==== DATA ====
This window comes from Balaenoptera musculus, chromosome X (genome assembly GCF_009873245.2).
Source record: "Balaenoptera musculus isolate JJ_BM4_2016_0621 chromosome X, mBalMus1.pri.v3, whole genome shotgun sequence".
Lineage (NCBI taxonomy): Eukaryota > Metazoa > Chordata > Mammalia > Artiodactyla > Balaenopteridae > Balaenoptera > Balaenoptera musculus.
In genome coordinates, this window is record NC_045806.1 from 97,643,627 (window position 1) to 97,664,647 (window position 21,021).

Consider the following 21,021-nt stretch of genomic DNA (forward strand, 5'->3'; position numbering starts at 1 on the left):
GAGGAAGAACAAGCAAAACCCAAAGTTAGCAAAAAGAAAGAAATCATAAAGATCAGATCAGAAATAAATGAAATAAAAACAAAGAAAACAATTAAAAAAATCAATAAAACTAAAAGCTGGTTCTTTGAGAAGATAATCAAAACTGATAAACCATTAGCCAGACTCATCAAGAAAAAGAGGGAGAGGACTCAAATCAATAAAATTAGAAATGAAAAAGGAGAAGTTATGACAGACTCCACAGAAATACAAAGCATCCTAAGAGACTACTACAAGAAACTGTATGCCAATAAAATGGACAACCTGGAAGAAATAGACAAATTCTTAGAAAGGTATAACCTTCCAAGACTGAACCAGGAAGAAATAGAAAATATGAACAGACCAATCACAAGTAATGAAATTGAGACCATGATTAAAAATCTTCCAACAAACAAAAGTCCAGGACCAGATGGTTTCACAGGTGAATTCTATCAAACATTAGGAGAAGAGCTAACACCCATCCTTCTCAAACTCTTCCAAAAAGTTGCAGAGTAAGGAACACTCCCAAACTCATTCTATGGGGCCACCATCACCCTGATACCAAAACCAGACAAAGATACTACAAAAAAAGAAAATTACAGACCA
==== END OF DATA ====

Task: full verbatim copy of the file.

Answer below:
This window comes from Balaenoptera musculus, chromosome X (genome assembly GCF_009873245.2).
Source record: "Balaenoptera musculus isolate JJ_BM4_2016_0621 chromosome X, mBalMus1.pri.v3, whole genome shotgun sequence".
Lineage (NCBI taxonomy): Eukaryota > Metazoa > Chordata > Mammalia > Artiodactyla > Balaenopteridae > Balaenoptera > Balaenoptera musculus.
In genome coordinates, this window is record NC_045806.1 from 97,643,627 (window position 1) to 97,664,647 (window position 21,021).

Consider the following 21,021-nt stretch of genomic DNA (forward strand, 5'->3'; position numbering starts at 1 on the left):
GAGGAAGAACAAGCAAAACCCAAAGTTAGCAAAAAGAAAGAAATCATAAAGATCAGATCAGAAATAAATGAAATAAAAACAAAGAAAACAATTAAAAAAATCAATAAAACTAAAAGCTGGTTCTTTGAGAAGATAATCAAAACTGATAAACCATTAGCCAGACTCATCAAGAAAAAGAGGGAGAGGACTCAAATCAATAAAATTAGAAATGAAAAAGGAGAAGTTATGACAGACTCCACAGAAATACAAAGCATCCTAAGAGACTACTACAAGAAACTGTATGCCAATAAAATGGACAACCTGGAAGAAATAGACAAATTCTTAGAAAGGTATAACCTTCCAAGACTGAACCAGGAAGAAATAGAAAATATGAACAGACCAATCACAAGTAATGAAATTGAGACCATGATTAAAAATCTTCCAACAAACAAAAGTCCAGGACCAGATGGTTTCACAGGTGAATTCTATCAAACATTAGGAGAAGAGCTAACACCCATCCTTCTCAAACTCTTCCAAAAAGTTGCAGAGTAAGGAACACTCCCAAACTCATTCTATGGGGCCACCATCACCCTGATACCAAAACCAGACAAAGATACTACAAAAAAAGAAAATTACAGACCA